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The quest for longitude

In Galileo's day the continual loss of ships, and indeed of whole fleets, was one of the dramatic consequences of the difficulty of determining longitude at sea. To determine this coordinate, the difference between local time and the time in another reference location had to be ascertained. The solution to the problem lay either in an accurate chronometer, or in establishing the time of predictable celestial phenomena (such as eclipses). No sooner had Galileo discovered Jupiter's satellites than he had the brainwave of using their regular orbits as an extremely accurate "heavenly clock" that would make it possible to establish longitude by comparing the time the planets were hidden behind Jupiter's mass, as given in a set of tables, with local time. He compiled reliable tables and perfected an astonishing analogue computer known as the "jovilabe" to make it easier for people to use them. Convinced that his hunch was right, he entered into negotiations with the Spanish monarchy and with the States-General of the Netherlands to whom he hoped to sell his discovery.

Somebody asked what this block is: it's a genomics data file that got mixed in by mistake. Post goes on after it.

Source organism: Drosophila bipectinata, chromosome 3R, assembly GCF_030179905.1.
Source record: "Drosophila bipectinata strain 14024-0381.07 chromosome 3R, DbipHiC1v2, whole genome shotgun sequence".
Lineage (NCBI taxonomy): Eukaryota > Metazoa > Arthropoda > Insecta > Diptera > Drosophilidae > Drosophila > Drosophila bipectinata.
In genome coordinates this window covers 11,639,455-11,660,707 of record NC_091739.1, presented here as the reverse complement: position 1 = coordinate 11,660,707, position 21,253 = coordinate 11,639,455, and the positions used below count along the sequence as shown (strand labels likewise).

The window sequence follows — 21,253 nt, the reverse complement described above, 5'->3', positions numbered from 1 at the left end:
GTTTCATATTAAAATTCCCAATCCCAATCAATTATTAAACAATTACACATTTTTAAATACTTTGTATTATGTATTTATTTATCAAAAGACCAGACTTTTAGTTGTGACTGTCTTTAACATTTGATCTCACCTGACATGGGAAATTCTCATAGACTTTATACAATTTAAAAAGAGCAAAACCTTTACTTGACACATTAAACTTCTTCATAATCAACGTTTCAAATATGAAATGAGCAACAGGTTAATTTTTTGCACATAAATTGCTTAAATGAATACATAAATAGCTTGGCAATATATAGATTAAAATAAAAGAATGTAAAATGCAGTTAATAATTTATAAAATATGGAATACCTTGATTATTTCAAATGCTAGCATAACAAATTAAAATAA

Galileo's method presupposed the availability of an accurate tool for measuring time, so he conceived the idea of using the isochronous oscillations of a pendulum to measure small intervals of time. Christian Huygens (1629-1695) demonstrated that the isochronous pendulum is cycloidal. He built a clock with a cycloidal pendulum in 1673, but it failed to achieve the result he had hoped for. The final solution was provided by the marine chronometer perfected by English clock-builder John Harrison (1693-1776) who finally collected the huge reward offered by the British monarchy in 1772.